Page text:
Reviews

Jennifer Kimball + DJ Handler + Juez Ftr. Eyal Maoz + Citygrass + Kudu

William Glasspiegel

Since I've moved to New York, four shows on a Saturday night has started to seem like the regular dose...

Jennifer Kimball + DJ Handler + Juez Ftr. Eyal Maoz + Citygrass + Kudu

Jennifer Kimball + DJ Handler + Juez Ftr. Eyal Maoz + Citygrass + Kudu

City: New York
Date: 2006-03-11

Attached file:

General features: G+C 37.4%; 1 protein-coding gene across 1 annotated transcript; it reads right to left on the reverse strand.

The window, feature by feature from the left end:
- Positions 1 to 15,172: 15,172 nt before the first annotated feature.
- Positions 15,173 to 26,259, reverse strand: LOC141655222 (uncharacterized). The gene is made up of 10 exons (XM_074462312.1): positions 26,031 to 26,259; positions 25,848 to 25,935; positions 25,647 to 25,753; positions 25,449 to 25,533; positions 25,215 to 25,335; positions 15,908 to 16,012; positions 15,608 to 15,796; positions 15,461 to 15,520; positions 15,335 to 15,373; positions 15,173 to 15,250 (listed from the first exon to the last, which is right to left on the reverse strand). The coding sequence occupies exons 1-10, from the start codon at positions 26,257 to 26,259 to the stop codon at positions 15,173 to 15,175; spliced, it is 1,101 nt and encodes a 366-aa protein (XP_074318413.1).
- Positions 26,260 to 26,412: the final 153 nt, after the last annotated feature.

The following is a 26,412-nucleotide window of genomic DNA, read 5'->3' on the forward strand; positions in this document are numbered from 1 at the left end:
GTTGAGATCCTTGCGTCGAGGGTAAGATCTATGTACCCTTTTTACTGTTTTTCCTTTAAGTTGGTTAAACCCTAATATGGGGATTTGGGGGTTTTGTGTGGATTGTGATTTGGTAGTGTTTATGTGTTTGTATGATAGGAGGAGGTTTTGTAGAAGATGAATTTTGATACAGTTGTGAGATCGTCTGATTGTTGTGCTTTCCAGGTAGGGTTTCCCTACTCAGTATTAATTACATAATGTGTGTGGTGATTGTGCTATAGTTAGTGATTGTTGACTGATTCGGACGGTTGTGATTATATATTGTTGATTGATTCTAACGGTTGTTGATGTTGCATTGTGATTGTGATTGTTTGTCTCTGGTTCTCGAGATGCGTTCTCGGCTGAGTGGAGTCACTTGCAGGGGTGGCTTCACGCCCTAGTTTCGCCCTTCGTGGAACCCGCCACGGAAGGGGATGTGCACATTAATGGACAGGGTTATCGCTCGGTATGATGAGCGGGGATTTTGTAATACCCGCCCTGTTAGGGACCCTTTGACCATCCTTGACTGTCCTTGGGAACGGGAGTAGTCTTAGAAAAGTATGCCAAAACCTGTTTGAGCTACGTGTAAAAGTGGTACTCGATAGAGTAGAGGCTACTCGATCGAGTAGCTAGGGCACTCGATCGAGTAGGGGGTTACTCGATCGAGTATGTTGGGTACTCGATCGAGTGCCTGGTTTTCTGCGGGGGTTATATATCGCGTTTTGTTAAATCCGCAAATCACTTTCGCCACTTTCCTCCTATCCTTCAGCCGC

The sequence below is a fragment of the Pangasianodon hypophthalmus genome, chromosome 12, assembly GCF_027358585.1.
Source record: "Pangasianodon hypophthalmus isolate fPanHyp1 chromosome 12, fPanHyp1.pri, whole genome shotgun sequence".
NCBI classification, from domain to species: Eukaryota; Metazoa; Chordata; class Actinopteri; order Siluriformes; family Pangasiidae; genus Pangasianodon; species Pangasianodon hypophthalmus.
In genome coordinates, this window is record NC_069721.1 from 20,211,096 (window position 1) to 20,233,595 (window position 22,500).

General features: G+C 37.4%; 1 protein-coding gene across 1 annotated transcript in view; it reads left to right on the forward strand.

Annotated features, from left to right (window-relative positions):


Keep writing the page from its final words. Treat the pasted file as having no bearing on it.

Since I've moved to New York, four shows on a Saturday night has started to seem like the regular dose. I often catch performances at Makor (the club where I work), but last Saturday, that was only the beginning. The evening began early when I walked headfirst into an art exhibit at Makor. A Swiss woman was talking about how photography made her cold; I went downstairs to warm up by the music. Makor's second performer of the night, Jennifer Kimball, was finishing her set. Though Kimball is a middle-aged singer-songwriter (not exactly my genre of choice), something marvelous was happening. Kimball played with a lap-steel sideman who intertwined between her melodies and led her toward new territory. Also accompanying Kimball was Duke Levine on electric guitar -- Levine is a regular with NYC singer-song writers, many of whom gig at Makor. After Kimball's encore, I helped the crew clear the floor for the next set, Chavlaz, a pre-Purim Jewish Rock and Roots party. Some audience members came in costume and there was a discount for those who dressed up. The event was backgrounded by DJ Handler and a host of Hebrew hip-hoppers. I spoke briefly with Israeli electric guitarist Eyal Maoz before he took the stage with Handler's next group, Juez. Maoz is one of John Zorn's new acolytes and his debut CD recently dropped on Zorn's Tzadik label. Maoz talked to me about New York - where he has lived for six years -- and about John Medeski (of Medeski, Martin, and Wood) who contributed organ on Maoz's newest release. "We're going to make some noise," Maoz told me before taking the stage. His sound was sexy and Jewish. It made me proud. Below the stage, two teens dressed as ninjas danced vigorously. Part Dungeon & Dragons, part Yemenites -- their theatrics stole the show. "Don't let us scare you," they said. "We only fight for peace." After Juez, the rapper, Y-Love took the stage earnestly. Y-Love is a black Jewish convert. He raps in Hebrew, English, and Aramaic. Y-Love's flow was lacking, but like Matisyahu, he's got a gimmick going. After a few songs, I cut out with my boss and began to drive downtown. Cruising Central Park West, we passed Maoz on the street and picked him up. "Anywhere in the village is fine," he said. We dropped Maoz at the ever-hot spot, NuBlu on Avenue C. After checking out some bluegrass at Mo Pitkins, I too headed to NuBlu, a nursing ground for New York hipness -- it's the home of Wax Poetic and the place where the Brazilian Girls were born. The flavor of the day was a band called, Kudu -- kind of like Stereo MCs with black and white stripes. Their drummer kills it and their singer, Sylvia Gordon, is a pouty sex-queen. She sings with her back to the crowd. And it's quite a back. The aura is sweat and art, and Gordon's lyrics drip with hedonism. "Hot lava / I never get enough." Kudu is way hip, but they don't fit the Stroke's pretty boy cliché. Their rhythm -- think drum machine turned back into buckets -- sets them apart. The beat rarely slipped, and when it did, Jones picked it up harder, turning mistakes into missiles. Surprisingly, the crowd didn't present a fashion show. Most of them were there to dance. Well, except for one kid in a Jesus and the Mary Chain shirt: he spent the second set making a cell-phone video of Gordon's face. She hardly noticed. After the show, I bumped into some Pratt art-school girls on the corner and they showed me the way to the F train. When I woke the next morning, my foot was still beating to the rain outside my window.


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